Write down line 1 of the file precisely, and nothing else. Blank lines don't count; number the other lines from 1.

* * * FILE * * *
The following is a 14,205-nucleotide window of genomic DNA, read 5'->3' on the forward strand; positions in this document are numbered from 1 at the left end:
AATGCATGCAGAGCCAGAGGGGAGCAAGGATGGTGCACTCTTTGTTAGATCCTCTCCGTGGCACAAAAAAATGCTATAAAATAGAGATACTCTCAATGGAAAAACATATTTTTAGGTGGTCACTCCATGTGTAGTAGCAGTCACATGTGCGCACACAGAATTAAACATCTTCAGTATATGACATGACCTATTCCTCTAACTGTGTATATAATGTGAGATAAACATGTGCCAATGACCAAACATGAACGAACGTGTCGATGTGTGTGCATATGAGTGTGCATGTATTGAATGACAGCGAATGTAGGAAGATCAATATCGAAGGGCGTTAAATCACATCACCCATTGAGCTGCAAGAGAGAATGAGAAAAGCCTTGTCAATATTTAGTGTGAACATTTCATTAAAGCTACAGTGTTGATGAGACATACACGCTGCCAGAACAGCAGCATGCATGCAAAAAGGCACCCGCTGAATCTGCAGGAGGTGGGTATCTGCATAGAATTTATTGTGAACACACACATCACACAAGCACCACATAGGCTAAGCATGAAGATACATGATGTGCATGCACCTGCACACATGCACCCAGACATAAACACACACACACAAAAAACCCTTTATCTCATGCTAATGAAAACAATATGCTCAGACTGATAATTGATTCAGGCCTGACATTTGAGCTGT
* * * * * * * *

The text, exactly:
The following is a 14,205-nucleotide window of genomic DNA, read 5'->3' on the forward strand; positions in this document are numbered from 1 at the left end: